Reading Rick Riordan‘s new Olympian heroes series to Dee has only increased her polytheistic leanings. As we stood at the bus stop this morning reveling in plus 1 temps and a pleasant semi-Chinook wind, she wondered if perhaps the wind gods were angry and the blowing was a sign of their displeasure.
She has a habit of mulling before giving her growing philosophy voice. Perhaps I should have seen this coming, but it was still quite a surprise when she asked,
“Do you ever think you are a god, Mom?”
I frowned. Surely, a goddess would live a much fancier and risk-free existence than I was my first thought, but instead I asked,
“Wouldn’t I have super powers? Or be able to work magic if I was?”
“Not if your godly parents were hiding you for some reason,” she replied, smiling that pleased way she has when she’s puzzled something out and come up with – to her mind – the best explanation.
“Well,” I said, sitting down on her bed to level our eye contact, “I don’t think so.”
“You were adopted, Mom,” she explained patiently, “right? And maybe Zeus and Hera gave you to Grandma to keep you safe.”
“You think I am the daughter of the king and queen of heaven?”
“Oh, yes,” more pleased beaming.
“And does that make you a demigod?” I asked.
Dee longs to be a demigod. If she could choose her godly parent, it would be Hestia but as that means giving up me – and getting around the pesky fact that Hestia was a virgin goddess.
“Oh no, you had me with a mortal person,” she said. “So I am just mortal.”
“Okay,” I said, “but I don’t think that I am a child of a god. I can’t do anything special. No magic.”
She shrugged with her little secret smile that says “I know better than you” and replied, “You never know, Mom.”
From there the conversation rounded back to reincarnation. She simply can’t understand why demigods don’t choose to come back as “part of nature” like the satyrs and the dryads do.
“It’s good to came back as a tree or bush,” she argued, “because it’s part of nature.”
Rather enlightened for eight because most people hanker to come back and give mortal existence and a chance for the brass ring another go rather than simply contribute to the scenery.
Being a daughter of Zeus would mean dealing with a great many inherited personality flaws. The power to do anything positive would be lost in the struggle, I fear.
More interesting to me is Dee’s not quite voiced curiosity about my origins. Understandable. I am curious myself though not enough to undertake any quest for knowledge. I am still firmly anchored in my belief that my birth parents would not view my presence positively and that more younger siblings (as there undoubtedly would be some) would add nothing good to my life.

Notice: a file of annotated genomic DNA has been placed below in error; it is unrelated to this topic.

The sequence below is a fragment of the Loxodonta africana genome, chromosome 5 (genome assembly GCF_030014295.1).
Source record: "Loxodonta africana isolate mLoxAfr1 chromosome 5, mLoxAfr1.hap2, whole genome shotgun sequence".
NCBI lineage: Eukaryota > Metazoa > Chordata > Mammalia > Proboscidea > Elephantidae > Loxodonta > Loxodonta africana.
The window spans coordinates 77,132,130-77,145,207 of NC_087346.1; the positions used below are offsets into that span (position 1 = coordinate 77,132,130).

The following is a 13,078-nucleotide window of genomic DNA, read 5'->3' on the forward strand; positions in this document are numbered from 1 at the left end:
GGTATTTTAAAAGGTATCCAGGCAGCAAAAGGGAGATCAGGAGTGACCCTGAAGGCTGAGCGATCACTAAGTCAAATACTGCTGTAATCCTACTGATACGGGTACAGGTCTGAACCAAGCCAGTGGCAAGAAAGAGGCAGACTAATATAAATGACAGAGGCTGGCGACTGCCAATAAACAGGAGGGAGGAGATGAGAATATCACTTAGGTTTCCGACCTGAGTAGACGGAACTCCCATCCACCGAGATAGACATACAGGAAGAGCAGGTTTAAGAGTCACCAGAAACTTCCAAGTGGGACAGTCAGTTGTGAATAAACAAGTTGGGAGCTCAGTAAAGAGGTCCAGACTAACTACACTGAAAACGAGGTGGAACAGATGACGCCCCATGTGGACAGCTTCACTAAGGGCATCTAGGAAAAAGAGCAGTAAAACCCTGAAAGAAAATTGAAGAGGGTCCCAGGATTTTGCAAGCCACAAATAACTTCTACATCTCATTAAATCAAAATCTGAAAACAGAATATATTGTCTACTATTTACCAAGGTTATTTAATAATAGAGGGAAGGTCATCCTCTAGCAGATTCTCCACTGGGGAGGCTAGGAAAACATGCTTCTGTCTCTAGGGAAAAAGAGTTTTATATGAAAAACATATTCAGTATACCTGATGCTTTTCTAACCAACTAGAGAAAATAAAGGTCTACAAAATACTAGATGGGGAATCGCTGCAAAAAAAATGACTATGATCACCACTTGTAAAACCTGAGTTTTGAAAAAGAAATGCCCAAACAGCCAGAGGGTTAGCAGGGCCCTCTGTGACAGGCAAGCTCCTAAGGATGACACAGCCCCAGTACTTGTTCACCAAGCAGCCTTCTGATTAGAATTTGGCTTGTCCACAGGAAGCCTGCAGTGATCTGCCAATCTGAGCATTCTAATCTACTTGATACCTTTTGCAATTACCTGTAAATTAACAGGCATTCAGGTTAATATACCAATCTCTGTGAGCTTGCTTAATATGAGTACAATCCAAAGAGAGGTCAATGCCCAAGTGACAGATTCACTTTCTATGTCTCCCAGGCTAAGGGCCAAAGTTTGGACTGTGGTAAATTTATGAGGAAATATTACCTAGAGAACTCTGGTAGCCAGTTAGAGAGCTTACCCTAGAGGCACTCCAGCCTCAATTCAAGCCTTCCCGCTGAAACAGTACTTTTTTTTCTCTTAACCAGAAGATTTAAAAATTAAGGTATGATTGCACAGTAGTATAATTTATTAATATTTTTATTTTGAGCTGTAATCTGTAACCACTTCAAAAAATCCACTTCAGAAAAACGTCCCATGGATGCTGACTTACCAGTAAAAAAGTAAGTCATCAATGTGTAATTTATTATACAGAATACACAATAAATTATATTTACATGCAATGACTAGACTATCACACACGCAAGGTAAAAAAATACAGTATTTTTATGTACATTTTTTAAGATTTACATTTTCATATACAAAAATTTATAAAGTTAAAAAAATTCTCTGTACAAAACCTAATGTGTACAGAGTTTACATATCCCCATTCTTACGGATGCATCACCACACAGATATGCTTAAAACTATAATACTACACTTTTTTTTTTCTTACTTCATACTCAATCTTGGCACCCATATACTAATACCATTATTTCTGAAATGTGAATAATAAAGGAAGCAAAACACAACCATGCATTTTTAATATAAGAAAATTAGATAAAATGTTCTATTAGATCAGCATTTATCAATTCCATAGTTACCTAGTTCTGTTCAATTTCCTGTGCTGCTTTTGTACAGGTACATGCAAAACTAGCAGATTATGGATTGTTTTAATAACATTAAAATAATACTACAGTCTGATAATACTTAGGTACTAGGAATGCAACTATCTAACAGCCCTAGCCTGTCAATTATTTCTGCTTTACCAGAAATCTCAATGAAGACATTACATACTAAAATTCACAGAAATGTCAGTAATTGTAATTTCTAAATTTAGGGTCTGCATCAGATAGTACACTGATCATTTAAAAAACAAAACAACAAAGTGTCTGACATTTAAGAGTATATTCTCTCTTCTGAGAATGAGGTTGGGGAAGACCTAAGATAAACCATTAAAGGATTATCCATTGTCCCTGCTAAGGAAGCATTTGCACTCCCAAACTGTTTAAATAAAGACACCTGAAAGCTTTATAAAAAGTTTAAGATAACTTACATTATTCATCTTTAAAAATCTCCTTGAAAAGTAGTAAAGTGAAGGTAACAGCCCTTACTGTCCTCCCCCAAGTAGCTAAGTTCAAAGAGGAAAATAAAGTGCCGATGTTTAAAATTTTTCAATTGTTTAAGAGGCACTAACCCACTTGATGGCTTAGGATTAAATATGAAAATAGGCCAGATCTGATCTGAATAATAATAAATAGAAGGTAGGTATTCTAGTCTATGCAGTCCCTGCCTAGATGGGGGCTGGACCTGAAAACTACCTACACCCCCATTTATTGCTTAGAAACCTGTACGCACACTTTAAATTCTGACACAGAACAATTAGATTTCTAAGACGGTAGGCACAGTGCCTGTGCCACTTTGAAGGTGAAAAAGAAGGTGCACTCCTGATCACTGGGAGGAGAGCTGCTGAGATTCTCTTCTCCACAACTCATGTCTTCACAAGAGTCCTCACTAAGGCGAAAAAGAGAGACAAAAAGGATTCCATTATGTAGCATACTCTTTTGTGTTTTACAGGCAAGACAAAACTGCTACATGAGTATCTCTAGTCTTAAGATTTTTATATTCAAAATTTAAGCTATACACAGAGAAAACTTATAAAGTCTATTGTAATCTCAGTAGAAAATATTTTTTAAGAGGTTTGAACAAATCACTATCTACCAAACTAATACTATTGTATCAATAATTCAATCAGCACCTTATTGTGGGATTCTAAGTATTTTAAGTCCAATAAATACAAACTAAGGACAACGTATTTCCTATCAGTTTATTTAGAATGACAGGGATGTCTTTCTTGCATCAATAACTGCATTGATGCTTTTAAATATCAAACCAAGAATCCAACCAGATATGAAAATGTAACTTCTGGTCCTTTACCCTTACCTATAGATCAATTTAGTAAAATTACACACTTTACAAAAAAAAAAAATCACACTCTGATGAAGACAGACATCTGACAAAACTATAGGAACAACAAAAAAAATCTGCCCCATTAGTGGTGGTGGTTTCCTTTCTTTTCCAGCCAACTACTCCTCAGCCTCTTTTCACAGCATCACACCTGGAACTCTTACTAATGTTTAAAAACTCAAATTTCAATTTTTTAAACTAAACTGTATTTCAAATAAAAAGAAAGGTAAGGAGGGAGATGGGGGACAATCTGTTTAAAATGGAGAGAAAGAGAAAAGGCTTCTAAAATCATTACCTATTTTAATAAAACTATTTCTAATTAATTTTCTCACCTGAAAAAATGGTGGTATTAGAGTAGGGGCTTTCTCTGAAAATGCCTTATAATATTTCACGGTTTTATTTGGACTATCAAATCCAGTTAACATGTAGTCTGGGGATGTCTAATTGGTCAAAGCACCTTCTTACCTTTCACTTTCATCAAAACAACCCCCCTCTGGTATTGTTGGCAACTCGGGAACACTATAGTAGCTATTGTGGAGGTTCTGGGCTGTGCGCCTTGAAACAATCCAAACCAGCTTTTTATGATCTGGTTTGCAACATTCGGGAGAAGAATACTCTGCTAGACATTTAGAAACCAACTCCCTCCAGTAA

When I was about her age, I spent a period quizzing my mother about my birth parents – my birth mom in particular. I wish I could recall everything Mom told me because she and dad were given quite a bit of information about them. Dad burned all the papers and Mom’s recall was incomplete.
Dad knew a lot. Occasionally he would let things slip but for the most part, he refused to part with details. He didn’t want us going off looking for our birth parents and he wanted our “histories” to be his history, a goal he largely succeeded in as I consider his family history to be mine.
But, it’s a bit annoying knowing that he had answers and chose not to share them because he felt insecure about his place in our lives.
There is a discussion in the blogosphere right now about adoption as the solution to abortion. Which is idiotic. Pregnant teens and young women have two choices realistically – keeping their babies or aborting – usually before ten weeks. Those ultrasound photos of babies at 16 or 20 weeks are so disingenuous when abortions are nearly always done before a “baby” emerges from the clumps of dividing cells.
Anyway, the debate centers on the awesomeness of being adopted. It’s a “win-win”.
It’s a trade-off like most things in life are. There is nothing awesome about being adopted. It’s wonderful, I guess, but mostly, it’s been something to deal with in one way or other all my life. It’s neither a good nor bad thing. It just is. I can compare it to nothing as I know nothing else.
I don’t know what to think about Dee’s spin on my lack of biological heritage to pass on. Another thing to deal with that, hopefully, as she gets older she will lose interest in.
If I were the child of a god, however, I would choose Hestia too. She was the only one guarding the home fires when the war came knocking after all and who wouldn’t want a mother who puts family ties above all? Though, ironically, I had that in my dad and cannot say the same about my birth parents, whose obligations to me stopped at the relinquishment – that awesome thing they did.
Overwhelms the senses, but in the end it’s not silence but unanswered questions.
- What greek god was god of heaven and earth (wiki.answers.com)